Antelope Creek and higher peaks of the Pioneer Mountains, as seen from the ridge near our Thanksgiving picnic site.
 
We started our trip with two vehicles, but only The Predator had the muscle to get to this spot. After leaving Steve’s truck in Chokecherry Canyon, Steve and Lynna rode in the back of The Predator, a good vantage point for spotting mule deer, and for planning a hike to view rock formations. Most of the side roads in the area are now open only to foot and horse traffic.
 
Another view of the natural rock shelter, complete with a window.

The image on the right shows Steve percussion-flaking an arrowhead from a piece of obsidian. Steve roughed out a bifacial arrowhead. A finished arrowhead would have required refinement by pressure-flaking, using an antler. Obsidian flakes and nodules were abundant on the ridge. I gathered these and wiped the dirt off of them to take a photo.



Lichen grows on south-facing rocks in an area where mostly flat, plate-like stones covered the hillside. (Challis Volcanics). See image on the right of Steve, Leland and Matt walking across the field of what looked like ideal paving stones. You can’t drive to this building/paving material, though. This area is open to foot and horse traffic.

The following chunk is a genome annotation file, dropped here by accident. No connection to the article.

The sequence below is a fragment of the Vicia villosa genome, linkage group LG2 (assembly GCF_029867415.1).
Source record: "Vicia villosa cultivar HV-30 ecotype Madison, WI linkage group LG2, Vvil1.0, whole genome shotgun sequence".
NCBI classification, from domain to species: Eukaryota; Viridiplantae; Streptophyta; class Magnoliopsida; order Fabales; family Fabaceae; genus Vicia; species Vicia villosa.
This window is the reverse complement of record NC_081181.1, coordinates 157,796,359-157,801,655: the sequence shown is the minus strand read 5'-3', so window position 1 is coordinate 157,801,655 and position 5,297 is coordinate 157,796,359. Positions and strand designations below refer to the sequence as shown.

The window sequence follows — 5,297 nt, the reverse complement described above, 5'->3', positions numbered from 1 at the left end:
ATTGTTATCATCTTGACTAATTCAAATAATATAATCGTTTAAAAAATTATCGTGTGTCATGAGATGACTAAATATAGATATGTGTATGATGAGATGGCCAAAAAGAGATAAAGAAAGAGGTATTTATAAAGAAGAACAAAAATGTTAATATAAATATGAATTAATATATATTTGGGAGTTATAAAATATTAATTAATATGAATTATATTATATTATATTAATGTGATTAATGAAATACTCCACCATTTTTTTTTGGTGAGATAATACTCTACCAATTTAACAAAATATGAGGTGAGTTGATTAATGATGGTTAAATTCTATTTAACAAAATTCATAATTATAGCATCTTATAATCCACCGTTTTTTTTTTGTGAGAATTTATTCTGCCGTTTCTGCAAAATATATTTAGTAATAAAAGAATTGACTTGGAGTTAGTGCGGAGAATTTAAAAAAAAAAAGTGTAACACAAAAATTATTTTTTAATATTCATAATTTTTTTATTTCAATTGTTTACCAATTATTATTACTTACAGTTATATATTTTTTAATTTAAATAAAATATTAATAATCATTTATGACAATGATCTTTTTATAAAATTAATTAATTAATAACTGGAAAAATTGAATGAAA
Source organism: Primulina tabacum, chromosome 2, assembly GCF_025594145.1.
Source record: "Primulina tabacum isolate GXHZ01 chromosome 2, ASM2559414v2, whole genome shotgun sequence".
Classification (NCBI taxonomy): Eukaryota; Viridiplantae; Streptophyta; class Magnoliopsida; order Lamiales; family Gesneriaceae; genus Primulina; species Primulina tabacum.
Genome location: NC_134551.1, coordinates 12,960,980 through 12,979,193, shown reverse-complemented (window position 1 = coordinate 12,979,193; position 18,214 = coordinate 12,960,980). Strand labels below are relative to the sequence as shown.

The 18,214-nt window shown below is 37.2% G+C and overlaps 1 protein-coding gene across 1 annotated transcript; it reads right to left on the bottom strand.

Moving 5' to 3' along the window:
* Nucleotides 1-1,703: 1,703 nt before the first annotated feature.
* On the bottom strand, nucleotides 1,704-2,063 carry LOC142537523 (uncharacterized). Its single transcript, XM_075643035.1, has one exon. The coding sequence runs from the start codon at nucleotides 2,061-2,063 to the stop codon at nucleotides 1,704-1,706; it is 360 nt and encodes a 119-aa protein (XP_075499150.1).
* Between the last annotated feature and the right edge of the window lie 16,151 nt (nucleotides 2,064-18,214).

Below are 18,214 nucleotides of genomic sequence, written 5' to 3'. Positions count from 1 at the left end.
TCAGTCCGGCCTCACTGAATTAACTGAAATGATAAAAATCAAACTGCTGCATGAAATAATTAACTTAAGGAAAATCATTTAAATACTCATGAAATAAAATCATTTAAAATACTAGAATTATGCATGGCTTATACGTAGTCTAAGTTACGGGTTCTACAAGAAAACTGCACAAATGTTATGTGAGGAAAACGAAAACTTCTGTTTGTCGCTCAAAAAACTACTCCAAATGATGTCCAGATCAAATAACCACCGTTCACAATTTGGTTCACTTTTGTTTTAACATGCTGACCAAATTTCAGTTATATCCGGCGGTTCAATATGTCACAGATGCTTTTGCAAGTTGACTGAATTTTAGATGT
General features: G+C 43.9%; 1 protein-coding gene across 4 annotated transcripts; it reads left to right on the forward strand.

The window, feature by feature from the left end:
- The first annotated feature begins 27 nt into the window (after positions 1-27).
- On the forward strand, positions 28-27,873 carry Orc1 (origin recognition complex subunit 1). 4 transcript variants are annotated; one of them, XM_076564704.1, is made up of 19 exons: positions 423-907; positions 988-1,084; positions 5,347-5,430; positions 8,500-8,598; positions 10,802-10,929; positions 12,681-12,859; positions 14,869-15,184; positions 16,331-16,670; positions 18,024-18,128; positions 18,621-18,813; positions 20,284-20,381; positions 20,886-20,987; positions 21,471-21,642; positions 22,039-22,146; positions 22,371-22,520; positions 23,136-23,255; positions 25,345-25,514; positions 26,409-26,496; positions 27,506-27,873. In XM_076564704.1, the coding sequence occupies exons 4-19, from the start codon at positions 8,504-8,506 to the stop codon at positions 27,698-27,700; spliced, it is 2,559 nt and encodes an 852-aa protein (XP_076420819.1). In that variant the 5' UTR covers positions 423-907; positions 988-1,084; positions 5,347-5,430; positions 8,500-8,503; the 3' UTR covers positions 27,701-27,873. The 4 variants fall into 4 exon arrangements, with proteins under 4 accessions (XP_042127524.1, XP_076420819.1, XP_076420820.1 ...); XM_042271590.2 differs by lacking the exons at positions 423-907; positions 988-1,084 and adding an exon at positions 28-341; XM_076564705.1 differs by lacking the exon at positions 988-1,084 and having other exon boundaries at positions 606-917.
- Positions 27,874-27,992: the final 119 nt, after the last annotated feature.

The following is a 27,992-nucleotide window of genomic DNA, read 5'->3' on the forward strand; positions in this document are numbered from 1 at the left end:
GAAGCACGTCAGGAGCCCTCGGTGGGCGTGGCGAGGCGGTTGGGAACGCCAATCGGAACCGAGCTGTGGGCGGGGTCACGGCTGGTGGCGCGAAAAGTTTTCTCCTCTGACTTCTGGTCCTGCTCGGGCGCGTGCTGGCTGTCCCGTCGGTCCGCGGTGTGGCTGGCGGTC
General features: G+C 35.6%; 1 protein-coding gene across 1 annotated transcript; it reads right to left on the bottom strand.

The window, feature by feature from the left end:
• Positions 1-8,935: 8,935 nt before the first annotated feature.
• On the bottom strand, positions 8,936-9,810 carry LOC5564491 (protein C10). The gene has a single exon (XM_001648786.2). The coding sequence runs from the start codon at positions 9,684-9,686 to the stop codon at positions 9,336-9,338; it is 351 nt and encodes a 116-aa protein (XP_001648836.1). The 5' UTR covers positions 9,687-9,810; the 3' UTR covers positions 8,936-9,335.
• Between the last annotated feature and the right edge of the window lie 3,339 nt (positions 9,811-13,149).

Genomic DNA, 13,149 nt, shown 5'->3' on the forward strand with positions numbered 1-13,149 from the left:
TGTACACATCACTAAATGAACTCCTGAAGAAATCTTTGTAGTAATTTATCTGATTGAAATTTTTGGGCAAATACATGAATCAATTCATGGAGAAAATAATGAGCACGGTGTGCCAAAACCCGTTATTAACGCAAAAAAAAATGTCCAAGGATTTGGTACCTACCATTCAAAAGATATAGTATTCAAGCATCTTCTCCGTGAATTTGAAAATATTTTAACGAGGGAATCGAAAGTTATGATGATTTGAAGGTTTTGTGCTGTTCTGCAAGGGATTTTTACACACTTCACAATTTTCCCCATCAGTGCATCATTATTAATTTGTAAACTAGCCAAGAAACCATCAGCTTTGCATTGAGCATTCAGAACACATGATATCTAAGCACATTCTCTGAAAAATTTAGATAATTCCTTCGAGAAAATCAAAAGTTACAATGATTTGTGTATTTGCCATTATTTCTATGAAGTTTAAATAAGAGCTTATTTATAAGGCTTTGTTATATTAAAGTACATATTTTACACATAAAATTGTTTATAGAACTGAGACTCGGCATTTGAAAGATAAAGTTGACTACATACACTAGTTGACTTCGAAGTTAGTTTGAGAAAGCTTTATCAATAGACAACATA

Above: Three guys stand around in the middle of nowhere and look things over.

To prove that we made it back to the semi-civilized confines of Steve’s house, I present images of two geeks, Eben Howard (Steve’s son), and Matt. For your edification, there’s also a close-up of the decorated cover of Eben’s computer.





 
Modern man uses his iPhone to take a photo of primitive man creating an obsidian weapon.



Using the tailgate for a table, Steve prepares smoked turkey, garlic bread, cranberry sauce, potato salad, and the obligatory jello salad (this is the Jello Corridor, after all). Leland is handing over the wine. Despite the evidence of the photo on the left, Matt did not drink all the wine.


These guys are looking all too comfortable in the rock shelter. Nevertheless, we did get them off the mountain and back to civilization. At the end of the day, when the shadows on the snow were deep blue, and the setting sun lit the tops of our tire tracks with bright sparkles, we made our way back to Steve’s truck. There were still a few iffy moments as we negotiated the canted road (canted toward the ravine!), but luckily we didn’t have to ride in the back of The Predator after the sun went down. At sundown, the temperature dropped like a rock.

In the image below, Steve is deciding where he wants to go next time. He spotted what looks like a prospect pit in the foothills across the valley from us.